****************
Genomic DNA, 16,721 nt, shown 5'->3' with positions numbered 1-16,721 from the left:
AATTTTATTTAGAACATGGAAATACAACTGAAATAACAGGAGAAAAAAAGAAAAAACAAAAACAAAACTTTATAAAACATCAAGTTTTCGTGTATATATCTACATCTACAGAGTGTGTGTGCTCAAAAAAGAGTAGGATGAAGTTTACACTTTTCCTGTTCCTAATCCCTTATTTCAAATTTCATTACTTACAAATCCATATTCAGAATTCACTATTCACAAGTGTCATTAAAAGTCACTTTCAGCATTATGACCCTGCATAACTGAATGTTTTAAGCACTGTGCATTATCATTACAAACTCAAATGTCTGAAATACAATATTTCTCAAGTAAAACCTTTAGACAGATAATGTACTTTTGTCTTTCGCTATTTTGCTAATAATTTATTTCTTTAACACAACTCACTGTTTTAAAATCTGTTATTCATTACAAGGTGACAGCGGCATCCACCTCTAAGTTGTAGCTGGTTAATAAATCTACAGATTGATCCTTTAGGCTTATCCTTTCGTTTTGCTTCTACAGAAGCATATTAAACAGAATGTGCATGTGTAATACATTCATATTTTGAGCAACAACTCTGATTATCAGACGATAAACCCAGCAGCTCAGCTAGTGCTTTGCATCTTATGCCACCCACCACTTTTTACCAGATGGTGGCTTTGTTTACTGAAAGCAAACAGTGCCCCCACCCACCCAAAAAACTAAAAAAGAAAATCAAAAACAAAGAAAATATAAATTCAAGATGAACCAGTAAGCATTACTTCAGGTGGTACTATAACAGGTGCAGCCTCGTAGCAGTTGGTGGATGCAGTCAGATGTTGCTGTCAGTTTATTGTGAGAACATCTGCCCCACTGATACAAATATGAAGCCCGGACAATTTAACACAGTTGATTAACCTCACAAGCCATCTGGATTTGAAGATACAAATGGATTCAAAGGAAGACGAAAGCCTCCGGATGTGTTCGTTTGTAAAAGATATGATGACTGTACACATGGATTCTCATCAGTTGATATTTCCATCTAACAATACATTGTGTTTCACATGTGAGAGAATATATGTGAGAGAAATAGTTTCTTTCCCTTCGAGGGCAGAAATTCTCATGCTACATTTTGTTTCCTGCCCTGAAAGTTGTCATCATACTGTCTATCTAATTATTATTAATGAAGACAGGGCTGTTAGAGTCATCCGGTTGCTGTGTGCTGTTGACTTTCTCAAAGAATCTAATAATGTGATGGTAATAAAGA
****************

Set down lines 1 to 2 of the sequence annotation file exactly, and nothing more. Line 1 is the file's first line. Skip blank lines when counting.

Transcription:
Genomic DNA, 16,721 nt, shown 5'->3' with positions numbered 1-16,721 from the left:
AATTTTATTTAGAACATGGAAATACAACTGAAATAACAGGAGAAAAAAAGAAAAAACAAAAACAAAACTTTATAAAACATCAAGTTTTCGTGTATATATCTACATCTACAGAGTGTGTGTGCTCAAAAAAGAGTAGGATGAAGTTTACACTTTTCCTGTTCCTAATCCCTTATTTCAAATTTCATTACTTACAAATCCATATTCAGAATTCACTATTCACAAGTGTCATTAAAAGTCACTTTCAGCATTATGACCCTGCATAACTGAATGTTTTAAGCACTGTGCATTATCATTACAAACTCAAATGTCTGAAATACAATATTTCTCAAGTAAAACCTTTAGACAGATAATGTACTTTTGTCTTTCGCTATTTTGCTAATAATTTATTTCTTTAACACAACTCACTGTTTTAAAATCTGTTATTCATTACAAGGTGACAGCGGCATCCACCTCTAAGTTGTAGCTGGTTAATAAATCTACAGATTGATCCTTTAGGCTTATCCTTTCGTTTTGCTTCTACAGAAGCATATTAAACAGAATGTGCATGTGTAATACATTCATATTTTGAGCAACAACTCTGATTATCAGACGATAAACCCAGCAGCTCAGCTAGTGCTTTGCATCTTATGCCACCCACCACTTTTTACCAGATGGTGGCTTTGTTTACTGAAAGCAAACAGTGCCCCCACCCACCCAAAAAACTAAAAAAGAAAATCAAAAACAAAGAAAATATAAATTCAAGATGAACCAGTAAGCATTACTTCAGGTGGTACTATAACAGGTGCAGCCTCGTAGCAGTTGGTGGATGCAGTCAGATGTTGCTGTCAGTTTATTGTGAGAACATCTGCCCCACTGATACAAATATGAAGCCCGGACAATTTAACACAGTTGATTAACCTCACAAGCCATCTGGATTTGAAGATACAAATGGATTCAAAGGAAGACGAAAGCCTCCGGATGTGTTCGTTTGTAAAAGATATGATGACTGTACACATGGATTCTCATCAGTTGATATTTCCATCTAACAATACATTGTGTTTCACATGTGAGAGAATATATGTGAGAGAAATAGTTTCTTTCCCTTCGAGGGCAGAAATTCTCATGCTACATTTTGTTTCCTGCCCTGAAAGTTGTCATCATACTGTCTATCTAATTATTATTAATGAAGACAGGGCTGTTAGAGTCATCCGGTTGCTGTGTGCTGTTGACTTTCTCAAAGAATCTAATAATGTGATGGTAATAAAGA